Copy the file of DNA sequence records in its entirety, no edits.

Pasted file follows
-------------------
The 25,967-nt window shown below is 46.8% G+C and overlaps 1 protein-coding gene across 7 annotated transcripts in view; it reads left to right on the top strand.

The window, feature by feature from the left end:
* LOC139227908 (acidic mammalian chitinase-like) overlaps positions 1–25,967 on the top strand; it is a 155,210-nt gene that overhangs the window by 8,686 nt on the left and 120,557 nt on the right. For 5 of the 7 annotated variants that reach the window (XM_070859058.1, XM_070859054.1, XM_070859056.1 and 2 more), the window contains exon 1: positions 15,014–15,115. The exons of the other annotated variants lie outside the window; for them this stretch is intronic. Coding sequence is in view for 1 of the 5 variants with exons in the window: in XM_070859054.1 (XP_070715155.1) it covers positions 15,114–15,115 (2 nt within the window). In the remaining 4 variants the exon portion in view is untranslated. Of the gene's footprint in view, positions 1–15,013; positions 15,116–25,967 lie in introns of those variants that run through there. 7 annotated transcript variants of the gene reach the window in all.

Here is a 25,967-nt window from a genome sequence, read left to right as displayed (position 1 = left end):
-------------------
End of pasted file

The 25,967-nt window shown below is 46.8% G+C and overlaps 1 protein-coding gene across 7 annotated transcripts in view; it reads left to right on the top strand.

The window, feature by feature from the left end:
* LOC139227908 (acidic mammalian chitinase-like) overlaps positions 1–25,967 on the top strand; it is a 155,210-nt gene that overhangs the window by 8,686 nt on the left and 120,557 nt on the right. For 5 of the 7 annotated variants that reach the window (XM_070859058.1, XM_070859054.1, XM_070859056.1 and 2 more), the window contains exon 1: positions 15,014–15,115. The exons of the other annotated variants lie outside the window; for them this stretch is intronic. Coding sequence is in view for 1 of the 5 variants with exons in the window: in XM_070859054.1 (XP_070715155.1) it covers positions 15,114–15,115 (2 nt within the window). In the remaining 4 variants the exon portion in view is untranslated. Of the gene's footprint in view, positions 1–15,013; positions 15,116–25,967 lie in introns of those variants that run through there. 7 annotated transcript variants of the gene reach the window in all.

Here is a 25,967-nt window from a genome sequence, read left to right as displayed (position 1 = left end):